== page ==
Test Assured!

REST is a very popular software architectural style that defines a set of constraints to be used for creating Web services. RESTful Web services provide interoperability between computer systems on the Internet. In microservice architectures the question of synchronous intercommunication between microservices has been answered by the implementation of REST. Synchronous means the client makes a request to the server and waits for its response. The thread will be blocked until it receives communication back. The most relevant protocol to implement synchronous communication is HTTP. HTTP can be implemented by REST or SOAP.

REST is based on the HTTP protocol which makes it recognisable and easy to implement. It uses verbs like GET, POST, PUT and DELETE. It is lightweight and language independent. For these reasons it has won the battle for modern application and microservice intercommunication, and is taking over the enterprise sector.

The following diagram shows the structure of a REST request:

It has headers which define the parameters of the transaction and depending on the verb (PUT, POST) it has a body. The Content-Type header defines the type of content the body contains (xml or json). The Accept header defines the type of content that is expected in the response. Basic authorization is generally Base64 encoded 'username:password'. Additional headers can be added to further define the transaction.

Methods of sending/receiving REST requests/responses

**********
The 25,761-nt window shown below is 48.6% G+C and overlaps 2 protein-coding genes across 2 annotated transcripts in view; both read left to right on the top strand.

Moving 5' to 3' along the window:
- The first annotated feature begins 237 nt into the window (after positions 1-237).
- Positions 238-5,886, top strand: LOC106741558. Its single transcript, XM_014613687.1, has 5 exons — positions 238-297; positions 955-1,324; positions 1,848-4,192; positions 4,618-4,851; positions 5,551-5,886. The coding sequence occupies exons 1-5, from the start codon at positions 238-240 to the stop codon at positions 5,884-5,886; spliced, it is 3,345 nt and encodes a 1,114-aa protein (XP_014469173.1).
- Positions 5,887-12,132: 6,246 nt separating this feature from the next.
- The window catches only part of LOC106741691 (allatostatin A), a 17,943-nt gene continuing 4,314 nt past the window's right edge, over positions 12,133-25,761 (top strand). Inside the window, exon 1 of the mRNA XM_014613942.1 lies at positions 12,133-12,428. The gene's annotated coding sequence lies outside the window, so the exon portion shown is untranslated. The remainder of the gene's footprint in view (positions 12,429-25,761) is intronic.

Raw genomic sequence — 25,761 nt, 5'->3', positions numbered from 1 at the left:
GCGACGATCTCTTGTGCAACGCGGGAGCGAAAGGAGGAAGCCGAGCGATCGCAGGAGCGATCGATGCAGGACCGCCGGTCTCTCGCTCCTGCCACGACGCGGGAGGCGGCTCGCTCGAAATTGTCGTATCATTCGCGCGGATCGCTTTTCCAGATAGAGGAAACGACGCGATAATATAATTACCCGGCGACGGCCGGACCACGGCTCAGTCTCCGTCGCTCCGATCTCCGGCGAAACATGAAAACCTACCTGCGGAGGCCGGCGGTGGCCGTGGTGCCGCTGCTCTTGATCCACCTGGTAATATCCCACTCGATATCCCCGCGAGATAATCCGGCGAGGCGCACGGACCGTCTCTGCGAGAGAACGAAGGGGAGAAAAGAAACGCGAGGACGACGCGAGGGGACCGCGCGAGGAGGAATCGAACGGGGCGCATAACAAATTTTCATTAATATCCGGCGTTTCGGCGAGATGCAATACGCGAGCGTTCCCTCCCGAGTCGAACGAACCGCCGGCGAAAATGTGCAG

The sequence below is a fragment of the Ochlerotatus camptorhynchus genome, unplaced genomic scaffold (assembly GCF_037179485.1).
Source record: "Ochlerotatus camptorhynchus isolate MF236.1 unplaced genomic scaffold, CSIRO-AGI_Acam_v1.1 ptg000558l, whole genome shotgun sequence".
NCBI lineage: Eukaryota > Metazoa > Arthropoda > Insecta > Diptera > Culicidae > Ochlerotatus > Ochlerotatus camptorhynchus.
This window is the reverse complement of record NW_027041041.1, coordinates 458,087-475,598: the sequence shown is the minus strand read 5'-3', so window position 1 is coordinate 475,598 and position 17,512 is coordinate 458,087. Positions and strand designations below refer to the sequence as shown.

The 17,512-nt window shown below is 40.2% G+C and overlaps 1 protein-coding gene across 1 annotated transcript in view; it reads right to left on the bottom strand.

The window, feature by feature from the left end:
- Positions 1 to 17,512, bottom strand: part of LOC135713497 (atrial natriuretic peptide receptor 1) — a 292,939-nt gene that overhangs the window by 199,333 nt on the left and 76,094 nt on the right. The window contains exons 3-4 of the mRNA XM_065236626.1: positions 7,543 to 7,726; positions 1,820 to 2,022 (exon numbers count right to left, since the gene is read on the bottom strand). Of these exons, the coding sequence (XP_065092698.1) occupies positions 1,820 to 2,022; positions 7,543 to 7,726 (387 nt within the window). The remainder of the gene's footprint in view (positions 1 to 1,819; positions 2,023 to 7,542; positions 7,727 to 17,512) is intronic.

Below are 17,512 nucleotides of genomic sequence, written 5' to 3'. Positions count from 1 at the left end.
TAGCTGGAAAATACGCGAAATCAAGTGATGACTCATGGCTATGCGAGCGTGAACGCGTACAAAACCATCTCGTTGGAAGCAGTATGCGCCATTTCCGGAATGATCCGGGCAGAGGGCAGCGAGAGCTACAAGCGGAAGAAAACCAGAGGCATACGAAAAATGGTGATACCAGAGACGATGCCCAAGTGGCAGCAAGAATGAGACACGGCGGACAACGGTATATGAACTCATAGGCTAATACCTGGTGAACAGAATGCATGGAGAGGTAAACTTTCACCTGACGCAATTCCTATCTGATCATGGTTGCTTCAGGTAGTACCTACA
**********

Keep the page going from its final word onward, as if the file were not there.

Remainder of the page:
There are many methods of sending and receiving REST requests and responses to and from services. I will just look at 3 which I think all have a place in any engineer's library.

  • Curl
  • Postman
  • REST-Assured

Method 1 - Curl

Curl is a command line utility for making REST requests that enables you to set the verb, headers and body data. It is installed by default on Mac, on version 1803 or later of Windows 10, and on most linux versions. Where it is not installed by default it can be easily installed. It is very easy to use and can be encompassed in shell scripts with utilities like sed and awk or jq used to parse the response.

Here is an example of a curl post request:

    curl -i -X POST https://postman-echo.com/post  -H "Accept: application/json" -H "Authorization: Basic eFprSVdTbno6RkVIS0JuTmk=" -H "Content-Type: application/json; charset=UTF-8" -H "X-Header: 10e0d481-089b-4680-9ab6-be1d50c1c39e" -d @settings.json

With the following being the contents of settings.json (Note you don't have to pass in a file. You can pass a string with the -d argument but in this example a file is used). The contents of settings.json were:

        "id": "d00d220f-3d1c-465b-9e80-a5429c89ce22",
        "position": "079930c0-f98a-4d8a-8faa-ed00a5cdf457",
        "names": [
                "name": "FCNmnCjp",
                "positions": [
                "city": "Oslo"
                "name": "shwMPxfK",
                "positions": [
                "city": "Rome"

Here is it run and the response:

In the above:

  • the -i means Include the HTTP response headers in the output
  • the -X specifies that the verb to use (POST in this case)
  • the -H specifies a header and can be used multiple times for each header needed
  • the -d specifies the body of the request (for POST and PUT requests)

Curl is very handy to represent how to make calls in your documentation and its availability to use on most OSes without an install make it a very useful tool for REST testing

Method 2 - Postman

Postman is a lightweight GUI based tool that enables the user to quickly and easily create REST requests, send them and see the responses within the GUI frontend. From the Postman site: